Plasmodium falciparum infection does not affect human immunodeficiency virus viral load in coinfected Rwandan adults

Krishanthi Subramaniam, Rebeca M. Plank, Nina Lin, Adam Goldman-Yassen, Emil Ivan, Carlos Becerril, Kimdar Kemal, Moonseong Heo, Marla J. Keller, Eugene Mutimura, Kathryn Anastos, Johanna P. Daily

Research output: Contribution to journalArticle

2 Scopus citations

Abstract

Background. Plasmodium falciparum infection has been reported to increase human immunodeficiency virus (HIV) viral load (VL), which can facilitate HIV transmission. We prospectively studied the impact of mild P falciparum coinfection on HIV VL in Rwanda. Methods. We measured plasma HIV VL at presentation with malaria infection and weekly for 4 weeks after artemether-lumefantrine treatment in Rwandan adults infected with HIV with P falciparum malaria. Regression analyses were used to examine associations between malaria infection and HIV VL changes. Samples with detectable virus underwent genotypic drug-resistance testing. Results. We enrolled 28 HIV-malaria coinfected patients and observed 27 of them for 5 weeks. Three patients (11%) were newly diagnosed with HIV. Acute P falciparum infection had no significant effect on HIV VL slope over 28 days of follow-up. Ten patients with VL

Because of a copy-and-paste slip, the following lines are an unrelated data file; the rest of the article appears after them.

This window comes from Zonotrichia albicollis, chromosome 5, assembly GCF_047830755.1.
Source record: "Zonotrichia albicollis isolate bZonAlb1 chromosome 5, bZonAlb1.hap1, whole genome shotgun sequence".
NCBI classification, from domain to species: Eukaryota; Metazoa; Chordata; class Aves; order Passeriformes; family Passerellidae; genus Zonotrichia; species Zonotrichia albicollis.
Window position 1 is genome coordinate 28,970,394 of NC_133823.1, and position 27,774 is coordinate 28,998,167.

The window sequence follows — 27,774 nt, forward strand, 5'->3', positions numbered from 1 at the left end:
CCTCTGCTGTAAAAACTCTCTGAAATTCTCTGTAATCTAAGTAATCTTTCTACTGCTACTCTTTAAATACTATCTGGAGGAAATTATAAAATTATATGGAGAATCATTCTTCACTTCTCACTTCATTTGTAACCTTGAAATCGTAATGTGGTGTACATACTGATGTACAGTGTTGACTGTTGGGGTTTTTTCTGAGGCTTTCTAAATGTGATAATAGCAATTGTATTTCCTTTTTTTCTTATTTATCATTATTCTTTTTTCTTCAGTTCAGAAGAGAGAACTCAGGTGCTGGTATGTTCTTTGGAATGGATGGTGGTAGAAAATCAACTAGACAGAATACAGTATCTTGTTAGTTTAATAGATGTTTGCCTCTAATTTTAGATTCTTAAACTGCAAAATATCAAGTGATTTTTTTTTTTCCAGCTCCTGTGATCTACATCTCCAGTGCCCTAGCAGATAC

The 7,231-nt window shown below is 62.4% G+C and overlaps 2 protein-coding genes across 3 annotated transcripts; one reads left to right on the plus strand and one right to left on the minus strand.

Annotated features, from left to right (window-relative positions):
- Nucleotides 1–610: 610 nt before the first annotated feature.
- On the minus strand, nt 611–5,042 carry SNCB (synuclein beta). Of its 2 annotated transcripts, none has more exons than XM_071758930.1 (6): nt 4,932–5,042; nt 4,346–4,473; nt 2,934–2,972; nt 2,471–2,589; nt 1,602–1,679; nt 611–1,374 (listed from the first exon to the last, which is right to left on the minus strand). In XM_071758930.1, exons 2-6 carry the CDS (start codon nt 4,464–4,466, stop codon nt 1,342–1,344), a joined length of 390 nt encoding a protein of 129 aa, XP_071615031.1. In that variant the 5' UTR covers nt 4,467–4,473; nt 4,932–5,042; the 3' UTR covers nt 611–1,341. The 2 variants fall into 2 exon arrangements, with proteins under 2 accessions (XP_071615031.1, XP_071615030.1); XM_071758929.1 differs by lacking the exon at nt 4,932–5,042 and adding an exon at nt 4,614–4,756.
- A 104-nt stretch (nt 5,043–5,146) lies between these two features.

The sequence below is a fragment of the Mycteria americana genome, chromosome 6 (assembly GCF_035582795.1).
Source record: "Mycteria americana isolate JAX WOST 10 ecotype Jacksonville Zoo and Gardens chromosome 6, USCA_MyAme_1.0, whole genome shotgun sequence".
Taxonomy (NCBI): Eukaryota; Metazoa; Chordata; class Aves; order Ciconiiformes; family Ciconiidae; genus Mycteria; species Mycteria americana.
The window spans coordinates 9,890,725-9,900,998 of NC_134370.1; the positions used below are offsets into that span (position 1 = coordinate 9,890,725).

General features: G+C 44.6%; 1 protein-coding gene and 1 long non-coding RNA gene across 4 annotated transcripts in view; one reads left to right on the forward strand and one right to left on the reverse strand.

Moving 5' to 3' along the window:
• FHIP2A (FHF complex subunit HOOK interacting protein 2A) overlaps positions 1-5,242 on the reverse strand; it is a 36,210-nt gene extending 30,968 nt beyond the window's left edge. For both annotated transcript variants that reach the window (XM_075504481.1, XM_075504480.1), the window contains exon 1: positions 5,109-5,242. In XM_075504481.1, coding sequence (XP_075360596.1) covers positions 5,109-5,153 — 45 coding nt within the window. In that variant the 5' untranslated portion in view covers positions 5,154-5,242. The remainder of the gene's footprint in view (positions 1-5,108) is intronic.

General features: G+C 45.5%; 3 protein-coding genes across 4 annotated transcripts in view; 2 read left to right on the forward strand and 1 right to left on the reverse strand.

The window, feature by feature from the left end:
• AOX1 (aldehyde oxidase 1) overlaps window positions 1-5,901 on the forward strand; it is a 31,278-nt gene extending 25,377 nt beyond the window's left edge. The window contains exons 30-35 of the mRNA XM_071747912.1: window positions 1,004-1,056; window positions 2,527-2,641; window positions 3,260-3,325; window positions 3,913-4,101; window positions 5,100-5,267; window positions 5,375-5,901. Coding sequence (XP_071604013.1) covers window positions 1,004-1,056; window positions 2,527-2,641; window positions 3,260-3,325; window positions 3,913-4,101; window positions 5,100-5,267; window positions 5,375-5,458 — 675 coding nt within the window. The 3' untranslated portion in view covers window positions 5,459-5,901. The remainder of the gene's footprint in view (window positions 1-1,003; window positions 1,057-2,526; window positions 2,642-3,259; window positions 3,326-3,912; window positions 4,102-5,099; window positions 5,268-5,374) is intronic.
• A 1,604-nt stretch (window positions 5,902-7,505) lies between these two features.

Original languageEnglish (US)
JournalOpen Forum Infectious Diseases
Volume1
Issue number2
DOIs
StatePublished - 2014

Keywords

  • Antiretroviral drug resistance
  • HIV
  • Malaria
  • Plasmodium falciparum
  • Rwanda

ASJC Scopus subject areas

  • Oncology
  • Clinical Neurology

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